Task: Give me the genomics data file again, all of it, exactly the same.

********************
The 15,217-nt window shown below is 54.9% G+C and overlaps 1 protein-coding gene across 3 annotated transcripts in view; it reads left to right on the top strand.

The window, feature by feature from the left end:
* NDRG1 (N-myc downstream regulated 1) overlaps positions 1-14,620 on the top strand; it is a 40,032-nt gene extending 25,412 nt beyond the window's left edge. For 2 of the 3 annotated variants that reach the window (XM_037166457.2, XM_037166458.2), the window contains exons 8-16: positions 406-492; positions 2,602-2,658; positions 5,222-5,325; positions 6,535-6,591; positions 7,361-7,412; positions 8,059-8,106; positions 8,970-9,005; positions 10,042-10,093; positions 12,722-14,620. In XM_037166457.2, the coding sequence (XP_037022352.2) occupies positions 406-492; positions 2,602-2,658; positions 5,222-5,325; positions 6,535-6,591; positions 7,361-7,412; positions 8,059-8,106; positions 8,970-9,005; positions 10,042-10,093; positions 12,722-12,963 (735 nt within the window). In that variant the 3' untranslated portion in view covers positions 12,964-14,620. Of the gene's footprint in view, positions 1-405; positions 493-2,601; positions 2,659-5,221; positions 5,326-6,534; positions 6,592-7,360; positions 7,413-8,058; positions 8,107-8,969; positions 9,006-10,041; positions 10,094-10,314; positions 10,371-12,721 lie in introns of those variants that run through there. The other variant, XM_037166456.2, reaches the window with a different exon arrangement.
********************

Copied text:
The 15,217-nt window shown below is 54.9% G+C and overlaps 1 protein-coding gene across 3 annotated transcripts in view; it reads left to right on the top strand.

The window, feature by feature from the left end:
* NDRG1 (N-myc downstream regulated 1) overlaps positions 1-14,620 on the top strand; it is a 40,032-nt gene extending 25,412 nt beyond the window's left edge. For 2 of the 3 annotated variants that reach the window (XM_037166457.2, XM_037166458.2), the window contains exons 8-16: positions 406-492; positions 2,602-2,658; positions 5,222-5,325; positions 6,535-6,591; positions 7,361-7,412; positions 8,059-8,106; positions 8,970-9,005; positions 10,042-10,093; positions 12,722-14,620. In XM_037166457.2, the coding sequence (XP_037022352.2) occupies positions 406-492; positions 2,602-2,658; positions 5,222-5,325; positions 6,535-6,591; positions 7,361-7,412; positions 8,059-8,106; positions 8,970-9,005; positions 10,042-10,093; positions 12,722-12,963 (735 nt within the window). In that variant the 3' untranslated portion in view covers positions 12,964-14,620. Of the gene's footprint in view, positions 1-405; positions 493-2,601; positions 2,659-5,221; positions 5,326-6,534; positions 6,592-7,360; positions 7,413-8,058; positions 8,107-8,969; positions 9,006-10,041; positions 10,094-10,314; positions 10,371-12,721 lie in introns of those variants that run through there. The other variant, XM_037166456.2, reaches the window with a different exon arrangement.